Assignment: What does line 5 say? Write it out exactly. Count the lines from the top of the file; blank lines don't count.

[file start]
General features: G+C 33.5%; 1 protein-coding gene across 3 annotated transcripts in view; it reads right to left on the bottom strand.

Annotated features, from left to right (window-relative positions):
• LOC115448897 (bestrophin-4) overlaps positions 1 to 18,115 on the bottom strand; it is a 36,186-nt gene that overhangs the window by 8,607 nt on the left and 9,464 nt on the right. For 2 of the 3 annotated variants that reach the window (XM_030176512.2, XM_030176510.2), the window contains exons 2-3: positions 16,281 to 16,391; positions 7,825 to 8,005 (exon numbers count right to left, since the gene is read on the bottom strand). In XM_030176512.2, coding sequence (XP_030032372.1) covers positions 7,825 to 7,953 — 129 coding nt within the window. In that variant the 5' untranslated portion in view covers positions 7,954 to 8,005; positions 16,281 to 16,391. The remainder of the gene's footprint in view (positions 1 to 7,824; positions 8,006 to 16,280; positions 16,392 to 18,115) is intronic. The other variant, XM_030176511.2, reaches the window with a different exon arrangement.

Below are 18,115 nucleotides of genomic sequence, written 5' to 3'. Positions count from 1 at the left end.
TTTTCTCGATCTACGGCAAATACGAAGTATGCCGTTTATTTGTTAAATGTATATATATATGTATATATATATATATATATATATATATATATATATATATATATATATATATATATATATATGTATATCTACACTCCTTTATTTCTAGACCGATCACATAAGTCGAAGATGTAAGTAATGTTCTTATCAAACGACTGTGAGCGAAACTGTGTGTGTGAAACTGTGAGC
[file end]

TTTTCTCGATCTACGGCAAATACGAAGTATGCCGTTTATTTGTTAAATGTATATATATATGTATATATATATATATATATATATATATATATATATATATATATATATATATATATATATATGTATATCTACACTCCTTTATTTCTAGACCGATCACATAAGTCGAAGATGTAAGTAATGTTCTTATCAAACGACTGTGAGCGAAACTGTGTGTGTGAAACTGTGAGC